Panel Question Dopey Slanguage

Panel Question

Panel Question

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Dopey Slanguage


And now in keeping with the celebration of our country's founding, here's a never-before-heard question for our panelists Faith Salie, Paula Poundstone and Tracy Clayton about what the American government has been up to lately.


SAGAL: Faith, listen to this list.

BILL KURTIS: Devil's dandruff, booty juice, smoochy woochy poochy, love nuggets and pants.


SAGAL: Those are among many other terms that, according to the government, are names for what?

TRACY CLAYTON: I'm sorry. Bill Kurtis just said booty juice, and everybody's acting like it's fine.


SALIE: Does this involve any part of our anatomy?


SALIE: No. Does this involve something we put in our anatomy?


SALIE: Some kind of drug?

SAGAL: Yeah, they're actually - they're all drug names.


SALIE: Drug names.

SAGAL: According to the DEA.


SAGAL: Yeah. The DEA declassified a recent document listing thousands of slang or street names for drugs showing that the DEA has a lot of time on its hands and that drug dealers really enjoy lying to DEA agents.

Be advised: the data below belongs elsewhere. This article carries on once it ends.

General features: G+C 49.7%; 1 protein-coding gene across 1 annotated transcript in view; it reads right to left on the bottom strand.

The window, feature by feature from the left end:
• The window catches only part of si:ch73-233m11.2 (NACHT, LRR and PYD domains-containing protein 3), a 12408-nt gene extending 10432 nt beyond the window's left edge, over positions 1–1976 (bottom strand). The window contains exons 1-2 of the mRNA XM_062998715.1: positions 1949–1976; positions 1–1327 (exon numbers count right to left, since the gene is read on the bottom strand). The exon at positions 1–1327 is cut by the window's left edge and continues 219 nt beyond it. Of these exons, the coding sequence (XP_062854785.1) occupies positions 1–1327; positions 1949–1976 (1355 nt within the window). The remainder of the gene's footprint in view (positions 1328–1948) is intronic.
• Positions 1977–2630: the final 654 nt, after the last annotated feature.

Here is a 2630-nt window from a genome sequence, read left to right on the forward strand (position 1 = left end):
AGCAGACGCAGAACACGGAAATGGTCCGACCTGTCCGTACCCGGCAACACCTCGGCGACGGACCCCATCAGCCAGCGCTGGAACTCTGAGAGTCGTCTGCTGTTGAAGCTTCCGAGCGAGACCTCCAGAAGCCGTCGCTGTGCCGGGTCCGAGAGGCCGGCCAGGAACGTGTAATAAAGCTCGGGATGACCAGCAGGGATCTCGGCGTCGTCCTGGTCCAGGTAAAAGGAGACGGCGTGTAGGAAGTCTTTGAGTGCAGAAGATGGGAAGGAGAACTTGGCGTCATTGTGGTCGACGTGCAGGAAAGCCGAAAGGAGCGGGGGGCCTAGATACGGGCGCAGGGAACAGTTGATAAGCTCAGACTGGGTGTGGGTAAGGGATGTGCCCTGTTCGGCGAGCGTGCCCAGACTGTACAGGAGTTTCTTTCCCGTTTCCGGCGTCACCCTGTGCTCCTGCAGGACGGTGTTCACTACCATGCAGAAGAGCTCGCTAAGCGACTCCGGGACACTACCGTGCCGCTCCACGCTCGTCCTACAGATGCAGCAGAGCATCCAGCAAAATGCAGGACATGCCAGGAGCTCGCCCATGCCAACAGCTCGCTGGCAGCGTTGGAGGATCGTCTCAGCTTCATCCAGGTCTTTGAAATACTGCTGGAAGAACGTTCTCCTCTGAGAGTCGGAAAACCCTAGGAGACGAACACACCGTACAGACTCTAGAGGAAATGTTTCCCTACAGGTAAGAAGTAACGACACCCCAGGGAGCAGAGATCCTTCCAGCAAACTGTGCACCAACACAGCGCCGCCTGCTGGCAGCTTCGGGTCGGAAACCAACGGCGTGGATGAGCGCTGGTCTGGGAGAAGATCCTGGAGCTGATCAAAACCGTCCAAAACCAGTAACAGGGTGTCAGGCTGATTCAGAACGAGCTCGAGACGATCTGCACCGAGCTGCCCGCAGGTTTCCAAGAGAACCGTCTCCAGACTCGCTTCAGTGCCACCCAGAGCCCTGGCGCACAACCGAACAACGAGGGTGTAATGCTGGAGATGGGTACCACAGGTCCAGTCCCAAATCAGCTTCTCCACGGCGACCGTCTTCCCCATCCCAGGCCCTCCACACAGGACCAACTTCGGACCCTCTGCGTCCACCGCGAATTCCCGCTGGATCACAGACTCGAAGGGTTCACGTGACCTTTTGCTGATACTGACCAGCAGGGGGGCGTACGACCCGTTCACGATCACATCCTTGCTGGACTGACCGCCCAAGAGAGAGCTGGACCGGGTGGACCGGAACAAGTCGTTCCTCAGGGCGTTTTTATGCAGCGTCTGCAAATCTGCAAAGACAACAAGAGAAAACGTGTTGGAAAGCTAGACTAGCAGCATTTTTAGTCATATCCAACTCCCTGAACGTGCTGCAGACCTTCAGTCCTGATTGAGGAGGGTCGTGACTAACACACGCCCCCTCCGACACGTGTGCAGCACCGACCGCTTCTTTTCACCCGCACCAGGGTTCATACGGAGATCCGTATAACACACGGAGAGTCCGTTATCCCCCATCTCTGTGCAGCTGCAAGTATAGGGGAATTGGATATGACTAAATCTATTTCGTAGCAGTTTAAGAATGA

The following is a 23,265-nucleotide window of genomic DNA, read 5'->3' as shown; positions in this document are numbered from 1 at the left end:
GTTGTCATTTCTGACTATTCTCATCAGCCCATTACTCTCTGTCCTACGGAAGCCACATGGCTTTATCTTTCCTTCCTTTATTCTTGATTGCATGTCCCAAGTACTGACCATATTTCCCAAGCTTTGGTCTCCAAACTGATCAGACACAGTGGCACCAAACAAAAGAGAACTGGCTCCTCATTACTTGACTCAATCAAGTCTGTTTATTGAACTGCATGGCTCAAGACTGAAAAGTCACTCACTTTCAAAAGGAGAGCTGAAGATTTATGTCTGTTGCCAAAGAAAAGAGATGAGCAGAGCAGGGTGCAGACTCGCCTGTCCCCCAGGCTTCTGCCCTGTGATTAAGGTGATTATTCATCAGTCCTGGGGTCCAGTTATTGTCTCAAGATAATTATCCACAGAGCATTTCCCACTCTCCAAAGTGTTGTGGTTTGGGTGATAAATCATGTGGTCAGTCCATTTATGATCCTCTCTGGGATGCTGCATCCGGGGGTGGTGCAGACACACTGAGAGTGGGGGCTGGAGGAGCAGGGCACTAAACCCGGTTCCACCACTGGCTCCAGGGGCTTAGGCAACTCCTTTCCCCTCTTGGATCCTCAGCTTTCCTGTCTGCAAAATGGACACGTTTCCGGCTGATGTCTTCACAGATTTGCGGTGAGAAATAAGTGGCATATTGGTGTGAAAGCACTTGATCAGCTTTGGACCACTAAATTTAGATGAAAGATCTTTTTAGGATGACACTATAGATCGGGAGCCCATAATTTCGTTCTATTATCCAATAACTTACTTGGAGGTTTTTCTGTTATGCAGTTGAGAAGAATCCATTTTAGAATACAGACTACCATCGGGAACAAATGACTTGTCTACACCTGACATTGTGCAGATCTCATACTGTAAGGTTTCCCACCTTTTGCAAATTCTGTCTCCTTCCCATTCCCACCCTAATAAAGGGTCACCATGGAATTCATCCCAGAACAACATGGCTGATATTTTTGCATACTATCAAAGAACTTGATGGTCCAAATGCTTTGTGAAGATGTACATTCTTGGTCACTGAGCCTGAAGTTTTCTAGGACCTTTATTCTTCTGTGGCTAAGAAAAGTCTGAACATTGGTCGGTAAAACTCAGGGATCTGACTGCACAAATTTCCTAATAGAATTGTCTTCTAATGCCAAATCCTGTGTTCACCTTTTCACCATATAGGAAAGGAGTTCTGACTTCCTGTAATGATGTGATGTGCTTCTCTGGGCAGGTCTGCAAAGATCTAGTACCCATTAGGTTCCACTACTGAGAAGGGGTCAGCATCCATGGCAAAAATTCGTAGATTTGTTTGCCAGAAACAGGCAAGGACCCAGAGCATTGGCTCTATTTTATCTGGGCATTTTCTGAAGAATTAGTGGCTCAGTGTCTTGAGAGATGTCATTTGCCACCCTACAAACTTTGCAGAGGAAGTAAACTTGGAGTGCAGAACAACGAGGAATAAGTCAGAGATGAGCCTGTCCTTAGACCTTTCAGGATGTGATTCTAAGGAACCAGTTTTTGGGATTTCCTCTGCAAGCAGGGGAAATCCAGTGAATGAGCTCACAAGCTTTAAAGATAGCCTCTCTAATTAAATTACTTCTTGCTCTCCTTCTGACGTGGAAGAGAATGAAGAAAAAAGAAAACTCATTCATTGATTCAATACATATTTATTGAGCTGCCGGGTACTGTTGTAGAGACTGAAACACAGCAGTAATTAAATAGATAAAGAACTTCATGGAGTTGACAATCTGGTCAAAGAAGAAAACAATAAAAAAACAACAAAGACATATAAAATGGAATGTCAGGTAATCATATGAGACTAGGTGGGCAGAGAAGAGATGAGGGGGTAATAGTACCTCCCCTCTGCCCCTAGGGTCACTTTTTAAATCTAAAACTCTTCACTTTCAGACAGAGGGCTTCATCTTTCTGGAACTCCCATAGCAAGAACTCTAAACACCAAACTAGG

SAGAL: Yeah, yeah, officer, just go down to that corner and ask for love nuggets. Say that, they'll never know you're a narc.


SAGAL: Among the many names for heroin - gravy, sugar, hard candy and pants.


SALIE: Wait, why pants?

SAGAL: Well, I don't know. It doesn't sound like drugs. It sounds like your grandfather's shopping list.


SAGAL: But really, pants? That just seems - you know, I watch "The Wire." Can you imagine, like, going down...


SAGAL: ...To, like, a tough street corner and being like, hey, I need some pants?


PAULA POUNDSTONE: I took some sinus medication just before I came on.


SALIE: What did you call it, knickers?

POUNDSTONE: Smoochy woochy poochy.


SAGAL: Yeah.


SAGAL: When we come back, Jordan Peele, the man behind "Get Out" and Ina Garten, the woman behind staying in and eating soup. That's all coming up in a minute on WAIT WAIT... DON'T TELL ME from NPR.

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